The next time I make this, or any other jam or jelly, I will definitely let it go at a lower setting and just make up my mind to wait.   I will also use a smaller pot, so that the thermometer is deeper in the mixture.  I hope this is about learning, not just about achieving perfection.

I scooped it up into the jars and managed to make 3 full half-pints and about a half of another.   I put the three full ones  in the hot water bath for ten minutes.  The half of a jar, I just put in the refrigerator.  I’ll eat it first.  In fact, I’ve already had a couple of bites.  The color is very nice and it tastes good to me.  There is some bitterness from the peel and such, but I really kind of like it.  The pectin certainly did its job; it is very dense and stiff.  I detect no hint of laundry from the jelly bag.  I look forward to having some with biscuits or English Muffins in the near future. 

I learned a lot from this first Can Jam effort, how to use the mandoline, a little bit about patience, and how to make marmalade.  I have just ordered both versions of Well Preserved.  They are two different books with two different subtitles, by two different women, that are both about canning in small batches, which is more suited to the life I live now, unlike the huge batches I grew up with.  I have canned green beans, tomatoes, muscadine juice and pears.  I’ve made pickles of all kinds, pear mincemeat and just recently, scuppernong jelly; and many other kinds of jelly, but that was a long time ago.   This one was all in the technique.  I think the next time I make it, I will be smoother in the process, but I’m not sure that it could taste much better.  I really love the contrast of the bitter and sweet in one mouthful.

My recipe for Blood Orange Marmalade

5 small blood oranges, locally grown, if you are so lucky.

Slice them 3/16 inch thick, crossways, so that you get that pretty star effect.

Place in a heavy bottomed pot with the juice of one lemon and just enough water to cover them.  Make a jelly bag from cheese cloth or muslin.  Put the end pieces from the oranges and the lemon rind and seeds in it.  Place that in the pot also.  Bring it to a boil and turn off the heat.  Cover and let sit overnight or up to 12 hours.

Bring the fruit and liquid up to a boil again and cook for 30 minutes to evaporate some of the water and get the benefit of the pectin in the bits in the jelly bag.  At the end of this cooking, take out the jelly bag and squeeze out as much liquid as possible.  This is where the pectin is in most abundance.  Pour that liquid back into the pot. 

Now it is time to measure the amount of fruit and liquid that you have.  I had approximately 4 cups.  Add the same amount of organic sugar to the pot and bring it up to boiling.  At that point, turn the heat to medium or lower and watch it carefully until it reaches 220 degrees.  Skim off any scum that develops.  Jar up the marmalade.  You should have at least 3 half-pints.  Process in hot water bath for 10 minutes.  Set out on towel on counter and wait to hear the lovely pops of your jars sealing.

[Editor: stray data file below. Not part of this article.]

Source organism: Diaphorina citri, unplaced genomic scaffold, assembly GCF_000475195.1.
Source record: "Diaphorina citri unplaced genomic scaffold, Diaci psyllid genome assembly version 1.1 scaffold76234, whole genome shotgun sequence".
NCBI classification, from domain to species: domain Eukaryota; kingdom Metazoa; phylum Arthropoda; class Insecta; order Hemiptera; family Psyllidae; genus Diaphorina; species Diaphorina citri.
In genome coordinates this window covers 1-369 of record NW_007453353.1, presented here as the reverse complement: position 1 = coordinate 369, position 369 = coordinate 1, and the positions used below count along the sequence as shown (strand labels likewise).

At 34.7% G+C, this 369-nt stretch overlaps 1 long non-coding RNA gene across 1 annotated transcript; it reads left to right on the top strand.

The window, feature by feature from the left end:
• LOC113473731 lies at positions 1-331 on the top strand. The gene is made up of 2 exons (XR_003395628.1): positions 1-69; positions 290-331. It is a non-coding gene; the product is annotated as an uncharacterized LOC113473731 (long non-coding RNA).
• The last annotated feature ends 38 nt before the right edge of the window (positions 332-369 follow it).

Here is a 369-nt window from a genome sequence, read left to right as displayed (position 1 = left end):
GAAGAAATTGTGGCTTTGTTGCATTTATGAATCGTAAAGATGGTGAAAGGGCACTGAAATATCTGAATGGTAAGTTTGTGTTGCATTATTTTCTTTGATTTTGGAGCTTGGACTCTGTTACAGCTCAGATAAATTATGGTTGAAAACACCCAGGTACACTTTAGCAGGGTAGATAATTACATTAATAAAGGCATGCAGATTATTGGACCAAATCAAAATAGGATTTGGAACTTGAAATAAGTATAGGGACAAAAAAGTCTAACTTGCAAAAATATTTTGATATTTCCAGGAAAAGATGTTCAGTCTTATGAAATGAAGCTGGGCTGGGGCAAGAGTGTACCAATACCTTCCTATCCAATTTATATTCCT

The finished jars of blood orange marmalade.

Canning Food

Click for tigress can jam food blog challenge

I just found out about this canning challenge.  Every month a seasonal food will be announced and you will have to find a way to can it. I am going to try and if you are interested in canning, you should try it out also.  There are only a few more days to sign up, so click the button above, check out her blog, send her an email and let her know you want to be part of the fun.

I learned to can at a young age. My mama did it every summer because we had such a large garden and that was what you did back then. I have come back to it this year. As I try to eat more and more locally, I realize that canning and freezing are going to have to be part of that. It’s hard to find a good local tomato in January. I don’t want to eat a fresh one in January but I do want canned, locally grown ones to put in my chili. So I will set aside more time to make that happen.

I do have some concerns about the BPA in the surface of the canning lids. I hope that the Ball people will address that soon. I have written to them and I urge others to write to them also. The link to their contact page is http://www.freshpreserving.com/pages/contact_us/10.php. But still with home canning, your food is not in constant contact with that lid surface like it is with the cans from the store.

Tomatoes I canned in the summer, along with a fall pomegranate that just looked pretty with them.

I only have a few jars of tomatoes left from the summer and they are precious to me now.  I only use them after careful consideration.  I also canned some muscadine juice that I am going to use spiced for the the holidays.  I’ll simmer it with spices, just like you would with apple cider.  The muscadines came from my neighbor to the back, so they are even more local than north Georgia apples.   Those apples are less than 100 miles away so they are not too bad either. 

I am going to spend the rest of the winter looking for used canning jars at the Goodwill and at yard sales.  I will need a lot more if I am going to make this work and can even half of the vegetables that we will use in a year.  They are so pretty sitting on the shelf.  I can’t wait to get started.  So bring on that January challenge.  I wonder what lovely winter vegetable it will be.